Vladmimir Geshkenbein, who began the day with 1.8 million in chips, was given a penalty for gripping and squeezing the cards too tightly. He was leaving creases in the cards that left them unusable and the tournament staff was forced to make him take an orbit off. Later in the day Geshkenbein didn't want to show his hole cards to the cameras, which of course is a requirement for playing in the Main Event. Tournament officials had to threaten him with another penalty before he complied.
While Geshkenbein was fulminating, Matthew Elsarelli was nursing a short stack and trying to enjoy his day at the Main Event. Elsarelli, a Las Vegas native who turned 21 last September, spotted his mom, Janene Stafford, on the rail, and rushed over to hug her.
"I'm so glad you came," Elsarelli said with a big smile on his face. "I don't have many chips, but that's OK."
Elsarelli, along with one of his friends, tried to explain the game to Stafford.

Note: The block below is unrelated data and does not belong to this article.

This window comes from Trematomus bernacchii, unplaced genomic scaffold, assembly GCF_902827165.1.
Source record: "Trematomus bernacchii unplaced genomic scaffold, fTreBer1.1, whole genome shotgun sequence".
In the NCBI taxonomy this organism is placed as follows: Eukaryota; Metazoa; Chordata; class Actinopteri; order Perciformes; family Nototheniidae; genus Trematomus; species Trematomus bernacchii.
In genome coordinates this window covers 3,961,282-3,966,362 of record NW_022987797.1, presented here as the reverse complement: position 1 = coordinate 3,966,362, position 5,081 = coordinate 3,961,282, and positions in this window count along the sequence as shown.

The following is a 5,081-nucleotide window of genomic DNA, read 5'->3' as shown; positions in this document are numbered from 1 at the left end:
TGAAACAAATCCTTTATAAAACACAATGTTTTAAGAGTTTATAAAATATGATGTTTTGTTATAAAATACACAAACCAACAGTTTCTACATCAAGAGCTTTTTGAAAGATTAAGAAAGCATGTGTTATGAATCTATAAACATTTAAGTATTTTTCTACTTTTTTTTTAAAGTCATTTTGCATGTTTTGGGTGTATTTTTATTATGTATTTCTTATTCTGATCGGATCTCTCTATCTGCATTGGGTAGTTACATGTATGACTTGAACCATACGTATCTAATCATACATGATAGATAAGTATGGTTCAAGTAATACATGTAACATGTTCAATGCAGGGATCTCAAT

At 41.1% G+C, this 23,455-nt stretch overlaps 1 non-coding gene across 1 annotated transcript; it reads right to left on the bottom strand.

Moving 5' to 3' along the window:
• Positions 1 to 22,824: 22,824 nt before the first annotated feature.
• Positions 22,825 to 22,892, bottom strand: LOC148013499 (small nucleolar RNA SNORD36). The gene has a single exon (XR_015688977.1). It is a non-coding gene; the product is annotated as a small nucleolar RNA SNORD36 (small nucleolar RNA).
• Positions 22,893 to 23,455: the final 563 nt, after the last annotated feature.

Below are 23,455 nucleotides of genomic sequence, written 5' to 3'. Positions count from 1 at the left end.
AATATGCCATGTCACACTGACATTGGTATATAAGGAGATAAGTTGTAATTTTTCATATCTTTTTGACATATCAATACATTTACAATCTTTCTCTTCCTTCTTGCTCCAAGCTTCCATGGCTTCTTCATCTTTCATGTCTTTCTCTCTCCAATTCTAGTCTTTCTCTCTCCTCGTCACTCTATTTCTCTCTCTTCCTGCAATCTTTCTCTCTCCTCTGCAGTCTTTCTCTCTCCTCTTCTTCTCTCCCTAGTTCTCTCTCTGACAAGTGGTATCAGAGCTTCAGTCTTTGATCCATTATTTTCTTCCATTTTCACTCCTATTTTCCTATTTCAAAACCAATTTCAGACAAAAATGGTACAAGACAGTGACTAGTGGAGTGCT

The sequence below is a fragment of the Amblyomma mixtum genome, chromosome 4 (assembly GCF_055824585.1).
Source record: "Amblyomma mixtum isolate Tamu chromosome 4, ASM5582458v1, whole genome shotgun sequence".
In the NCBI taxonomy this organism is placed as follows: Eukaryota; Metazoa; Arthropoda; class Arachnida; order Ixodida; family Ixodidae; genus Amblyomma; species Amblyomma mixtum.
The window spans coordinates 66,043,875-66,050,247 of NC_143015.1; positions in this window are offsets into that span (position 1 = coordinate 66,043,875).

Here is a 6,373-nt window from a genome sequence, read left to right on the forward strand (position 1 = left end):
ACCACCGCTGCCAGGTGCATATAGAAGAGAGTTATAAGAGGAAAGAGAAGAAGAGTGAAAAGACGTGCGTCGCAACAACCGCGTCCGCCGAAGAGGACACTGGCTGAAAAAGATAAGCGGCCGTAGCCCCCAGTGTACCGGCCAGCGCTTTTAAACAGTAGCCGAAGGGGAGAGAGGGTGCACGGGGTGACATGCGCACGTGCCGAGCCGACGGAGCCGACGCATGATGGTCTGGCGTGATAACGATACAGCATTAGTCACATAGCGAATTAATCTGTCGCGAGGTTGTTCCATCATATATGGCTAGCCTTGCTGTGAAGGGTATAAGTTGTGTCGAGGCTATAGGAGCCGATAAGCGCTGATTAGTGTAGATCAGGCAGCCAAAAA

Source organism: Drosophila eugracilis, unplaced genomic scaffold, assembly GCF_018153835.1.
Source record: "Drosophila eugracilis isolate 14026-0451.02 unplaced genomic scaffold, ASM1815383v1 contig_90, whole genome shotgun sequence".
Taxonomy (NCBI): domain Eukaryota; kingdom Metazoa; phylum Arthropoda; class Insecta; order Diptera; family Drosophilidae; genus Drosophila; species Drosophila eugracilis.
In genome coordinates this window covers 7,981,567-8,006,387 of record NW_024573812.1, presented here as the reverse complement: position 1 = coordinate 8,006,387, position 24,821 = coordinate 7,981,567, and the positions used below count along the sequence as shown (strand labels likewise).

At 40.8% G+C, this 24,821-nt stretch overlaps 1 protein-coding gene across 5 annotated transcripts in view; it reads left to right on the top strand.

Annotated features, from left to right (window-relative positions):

"You want to get all of the chips," they said.
"I know that," said Stafford said with a grin. "I work in a casino. I just don't know poker."
Today was Stafford's first chance to watch Elsarelli play in the Main Event.
"I just came today," Stafford said. "It's my day off from work. It's exciting (to watch him play). I'm pretty nervous for him. He's been playing since he was 18."
Jason Brauda, who busted out of the Main Event in 381st yesterday, was also on the rail enjoying Elsarelli's deep run.
"I met Matt through online poker," Brauda says. "I met him about three and half years ago and we became really good friends. I'm from North Carolina and he's a Las Vegas local and we moved to Mexico for six months before the series.
"This is his first Main Event and he's had a pretty good run. This is what online (poker) does for you. It gets you experience. It gets you ready to play the Main Event. It's pretty exciting.
"It's nice to see him go deep. He's had a rough summer here. He'd play for 12 hours a day and then bust on the last level of the night. He finished 42nd in the 1k turbo event. He lost a big flip at the end of the day and was pretty distraught so it was good for him to get a good run in and hopefully he can go farther."
Elsarelli managed to stay alive in the tournament for a few more hours. He busted out in 105th and won $50,752.